An audio recording and a copy of the Power Point presentation from the keynote address are available from the links below.
Thinking with Rivers: Communication for conservation and sustainability
Bridie McGreavy, Assistant Professor of Environmental Communication, Department of Communication and Journalism; Faculty Fellow, Senator George J. Mitchell Center for Sustainability Solutions, University of Maine
Finding effective, creative, and inclusive ways to communicate for conservation and sustainability are much needed in today’s world. In this talk, Bridie McGreavy shares how thinking with rivers provides one means for such communication. McGreavy draws from her research and experiences in and beyond Maine, as well insights from communication studies, environmental communication, and sustainability science, to describe specific approaches for communicating conservation, sustainability, and justice efforts. From the Saco to the Penobscot to the St. Croix, thinking with rivers helps identify how to connect across differences in perspective, find common ground, and enrich our imaginations for what communication is and how it matters for this place we call home.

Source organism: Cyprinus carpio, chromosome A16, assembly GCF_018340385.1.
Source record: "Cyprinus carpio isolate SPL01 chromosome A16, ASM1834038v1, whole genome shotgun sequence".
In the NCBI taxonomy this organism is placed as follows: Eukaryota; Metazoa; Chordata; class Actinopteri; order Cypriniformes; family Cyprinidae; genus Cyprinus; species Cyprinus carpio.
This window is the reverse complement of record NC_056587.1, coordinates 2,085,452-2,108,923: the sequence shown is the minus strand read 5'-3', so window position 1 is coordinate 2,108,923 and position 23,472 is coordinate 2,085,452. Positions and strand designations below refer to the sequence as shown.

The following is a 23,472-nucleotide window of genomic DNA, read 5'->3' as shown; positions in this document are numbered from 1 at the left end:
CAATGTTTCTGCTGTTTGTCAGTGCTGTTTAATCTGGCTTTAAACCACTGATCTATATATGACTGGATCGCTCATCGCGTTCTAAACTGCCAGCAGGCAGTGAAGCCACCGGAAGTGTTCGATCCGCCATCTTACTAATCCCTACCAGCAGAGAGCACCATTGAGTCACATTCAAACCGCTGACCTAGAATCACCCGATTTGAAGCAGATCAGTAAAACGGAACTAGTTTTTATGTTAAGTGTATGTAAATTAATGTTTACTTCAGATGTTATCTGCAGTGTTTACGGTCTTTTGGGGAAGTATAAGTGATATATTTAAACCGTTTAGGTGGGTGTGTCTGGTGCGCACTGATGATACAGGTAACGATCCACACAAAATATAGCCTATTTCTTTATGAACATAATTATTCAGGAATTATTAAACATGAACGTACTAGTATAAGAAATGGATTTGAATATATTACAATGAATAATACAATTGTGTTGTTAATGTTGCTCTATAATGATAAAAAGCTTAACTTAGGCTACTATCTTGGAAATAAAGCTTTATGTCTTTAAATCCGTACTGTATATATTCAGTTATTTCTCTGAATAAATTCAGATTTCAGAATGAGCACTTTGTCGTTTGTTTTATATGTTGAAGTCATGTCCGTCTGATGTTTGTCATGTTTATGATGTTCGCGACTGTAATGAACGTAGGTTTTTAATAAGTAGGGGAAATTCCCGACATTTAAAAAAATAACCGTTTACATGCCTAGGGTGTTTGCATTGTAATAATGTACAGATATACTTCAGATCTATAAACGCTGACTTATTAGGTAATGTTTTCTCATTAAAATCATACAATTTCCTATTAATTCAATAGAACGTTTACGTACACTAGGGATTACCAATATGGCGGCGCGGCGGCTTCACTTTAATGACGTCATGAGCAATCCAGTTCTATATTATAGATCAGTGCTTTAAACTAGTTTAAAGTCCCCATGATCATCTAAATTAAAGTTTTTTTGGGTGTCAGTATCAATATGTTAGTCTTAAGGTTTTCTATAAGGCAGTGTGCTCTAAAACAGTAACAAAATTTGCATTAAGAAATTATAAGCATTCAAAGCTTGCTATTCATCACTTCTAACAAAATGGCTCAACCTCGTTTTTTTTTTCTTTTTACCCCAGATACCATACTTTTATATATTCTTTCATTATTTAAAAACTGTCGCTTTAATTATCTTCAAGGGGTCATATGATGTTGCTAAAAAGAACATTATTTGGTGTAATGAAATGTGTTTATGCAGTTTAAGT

Bridie McGreavy is an Assistant Professor of Environmental Communication in the Department of Communication and Journalism and Faculty Fellow in the Mitchell Center for Sustainability Solutions at the University of Maine. She studies how communication shapes sustainability and justice efforts in coastal shellfishing communities, river restoration and freshwater conservation initiatives, and a range of collaborations to address complex problems. McGreavy currently serves as President of the National Communication Association’s Environmental Communication Division, an interest group of the largest professional organization focused on communication in the United States. In Maine, she helps lead numerous efforts to strengthen shellfish co-management, including through her role as Vice Chair of the Maine Shellfish Advisory Council which focuses on connecting shellfish industry interests with state management and policy-making. More recently, she has been working with representatives from the Department of Natural Resources in the Penobscot Nation to help students learn about the important relationships between the tribe and the Penobscot River. McGreavy has Maine roots and grew up in the Saco River watershed, a river that taught her how to swim and so much more.